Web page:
In Isaiah the Servant says: I have set my face like a flint. Luke does not quote Isa 50:7, but he describes Jesus deciding to go to Jerusalem by emphasizing “face,” and Luke assumes we know this servant song, and that we can’t miss the connection.
50:7b I know I will not be put to shame. 8 He who vindicates me is near. Who then will bring charges against me? Let us face each other! Who is my accuser? Let him confront me! 9 It is the Sovereign Lord who helps me. Who will condemn me? They will all wear out like a garment; the moths will eat them up.
Conclusion: This third song ends with a straightforward call.
10 Who among you fears the Lord and obeys the word of his Servant?Let the one who walks in the dark,who has no light, trust in the name of the Lord and rely on their God. 11 But now, all you who light fires and provide yourselves with flaming torches, go, walk in the light of your fires and of the torches you have set ablaze. This is what you shall receive from my hand: You will lie down in torment.
Back in Isa 8, God gave Isaiah a strong warning: “Isaiah, do not fear what these people fear, and do not live in their ways; I am holy, I will be your fear, I will be your dread.” And Isaiah responded, “I will wait for the Lord, who is hiding his face, I will put my trust in him.”
That is God’s call to everyone who has listened to his Servant, which we have: Who among you fears the Lord and obeys the word of his Servant? Let the one who walks in the dark, who has no light, trust in the name of the Lord and rely on their God.
The other option is to be like Ahaz. Two kings had scared him badly, and instead of trusting in God, waiting on the Lord, Ahaz made a deal with an evil power to take care of him. In Isaiah 50, that’s called lighting fires for yourselves.
V11 But now, all you who [like king Ahaz] light fires and provide yourselves with flaming torches, go, walk in the light of your fires and of the torches you have set ablaze. This is what you shall receive from my hand: You will lie down in torment.
We meet here every Sunday because we have already decided not to be like Ahaz. We have heard from Jesus the Servant, and we are persuaded, we have decided to obey him, we have decided together to trust in the name of the Lord, and to rely on our God. That’s what brings us together.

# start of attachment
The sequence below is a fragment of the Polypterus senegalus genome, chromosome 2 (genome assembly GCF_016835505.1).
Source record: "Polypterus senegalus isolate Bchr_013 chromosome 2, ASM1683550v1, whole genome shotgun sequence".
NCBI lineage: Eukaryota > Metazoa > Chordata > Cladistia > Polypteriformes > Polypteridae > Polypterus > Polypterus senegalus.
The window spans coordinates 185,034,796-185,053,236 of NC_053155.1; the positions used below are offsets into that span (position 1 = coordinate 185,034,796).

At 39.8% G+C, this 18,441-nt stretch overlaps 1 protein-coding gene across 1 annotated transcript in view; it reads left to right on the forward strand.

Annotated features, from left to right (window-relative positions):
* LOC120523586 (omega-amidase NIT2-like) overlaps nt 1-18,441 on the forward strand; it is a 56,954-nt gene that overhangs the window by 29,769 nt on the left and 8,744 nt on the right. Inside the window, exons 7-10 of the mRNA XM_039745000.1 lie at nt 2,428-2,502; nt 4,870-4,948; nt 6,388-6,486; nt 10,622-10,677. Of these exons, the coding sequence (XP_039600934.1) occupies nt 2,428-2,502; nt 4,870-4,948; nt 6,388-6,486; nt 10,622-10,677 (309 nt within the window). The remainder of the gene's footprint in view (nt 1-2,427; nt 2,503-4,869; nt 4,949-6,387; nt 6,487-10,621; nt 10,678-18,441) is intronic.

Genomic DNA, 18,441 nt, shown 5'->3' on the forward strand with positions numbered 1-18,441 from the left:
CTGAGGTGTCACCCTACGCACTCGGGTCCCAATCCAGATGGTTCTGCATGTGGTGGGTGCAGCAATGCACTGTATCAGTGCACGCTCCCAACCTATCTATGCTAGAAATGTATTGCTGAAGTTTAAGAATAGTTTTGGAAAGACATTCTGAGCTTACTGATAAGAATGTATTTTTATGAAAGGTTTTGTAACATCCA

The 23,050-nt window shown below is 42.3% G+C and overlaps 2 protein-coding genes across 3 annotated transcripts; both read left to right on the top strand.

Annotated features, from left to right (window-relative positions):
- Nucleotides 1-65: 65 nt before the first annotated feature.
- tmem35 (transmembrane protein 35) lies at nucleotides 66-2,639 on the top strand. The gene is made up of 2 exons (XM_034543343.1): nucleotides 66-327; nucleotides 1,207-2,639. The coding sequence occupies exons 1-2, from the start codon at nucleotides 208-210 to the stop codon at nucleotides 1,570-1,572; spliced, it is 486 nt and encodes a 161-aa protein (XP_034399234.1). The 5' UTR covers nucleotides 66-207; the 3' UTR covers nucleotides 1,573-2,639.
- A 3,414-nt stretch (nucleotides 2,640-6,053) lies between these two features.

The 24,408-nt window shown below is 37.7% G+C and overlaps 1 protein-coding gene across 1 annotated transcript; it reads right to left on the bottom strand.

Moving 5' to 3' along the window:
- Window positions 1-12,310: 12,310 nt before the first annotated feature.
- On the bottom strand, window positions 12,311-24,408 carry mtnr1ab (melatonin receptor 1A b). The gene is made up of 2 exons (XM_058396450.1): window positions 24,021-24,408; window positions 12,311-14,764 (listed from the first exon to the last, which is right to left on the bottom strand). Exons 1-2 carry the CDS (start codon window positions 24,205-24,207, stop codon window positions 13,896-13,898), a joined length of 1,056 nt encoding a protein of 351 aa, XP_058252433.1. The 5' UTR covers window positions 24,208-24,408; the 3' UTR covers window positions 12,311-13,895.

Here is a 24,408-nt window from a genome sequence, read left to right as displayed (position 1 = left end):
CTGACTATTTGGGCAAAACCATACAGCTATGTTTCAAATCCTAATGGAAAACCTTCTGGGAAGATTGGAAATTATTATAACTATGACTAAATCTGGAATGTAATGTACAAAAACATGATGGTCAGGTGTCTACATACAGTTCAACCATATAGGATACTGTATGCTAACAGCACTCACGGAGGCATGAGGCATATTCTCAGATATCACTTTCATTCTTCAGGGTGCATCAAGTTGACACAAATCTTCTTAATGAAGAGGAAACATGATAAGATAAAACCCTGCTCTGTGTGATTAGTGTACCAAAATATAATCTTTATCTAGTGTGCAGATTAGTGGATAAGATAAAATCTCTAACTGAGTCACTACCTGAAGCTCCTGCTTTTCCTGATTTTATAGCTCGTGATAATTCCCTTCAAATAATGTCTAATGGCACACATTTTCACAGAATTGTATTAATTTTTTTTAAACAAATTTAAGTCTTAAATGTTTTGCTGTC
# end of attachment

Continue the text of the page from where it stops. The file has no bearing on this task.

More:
This ending is God urging us again, “don’t give up on this, I sent my Servant to gather you and others just like you, keep obeying him, keep putting your trust in me.”
This is the third Sunday of Advent. Today, we celebrate the Jesus that has come. We have the remarkable privilege of reading Isaiah’s servant songs, written hundreds of years before Jesus of Nazareth was born, and we know the Gospels, and we know that Jesus lived out just what Isaiah prophesied. God has done just what he said. Wow, God; thanks. Let us trust in him.
God, these prophecies astonished me this week, the prophecy you gave Isaiah, and the Servant you sent to sustain the weary, and comfort the afflicted. Thank you for wanting to comfort us, encourage us, to take care of the broken and hopeless. Thank you. Thank you for doing in Jesus just what you told Isaiah long before that you would do. You keep old promises. Thank you for making our Champion someone who knows what life is like. Help us trust in you, help us always rely on you. Lead us away from lighting our own fires and setting up our own torches. Guard us and keep us and strengthen us. Guide us, lead us away from temptation, be our shepherd and always lead us on the right path, for your name’s sake. Amen.
Footnote: In 49:3 God calls the Servant “Israel.” In other places “Israel” means the nation. Why does God call the Servant “Israel”? Remember that before “Israel” was the name of a nation, it was the name of a man, Jacob, named Israel by God after Jacob wrestled all night (Gen 32). At that point, the promise to Abraham, the blessing to all the nations rested on one man, Jacob, Israel. It seems best to see God calling the Servant “Israel” in that sense. This is not the only explanation, but the one that makes the most sense to me.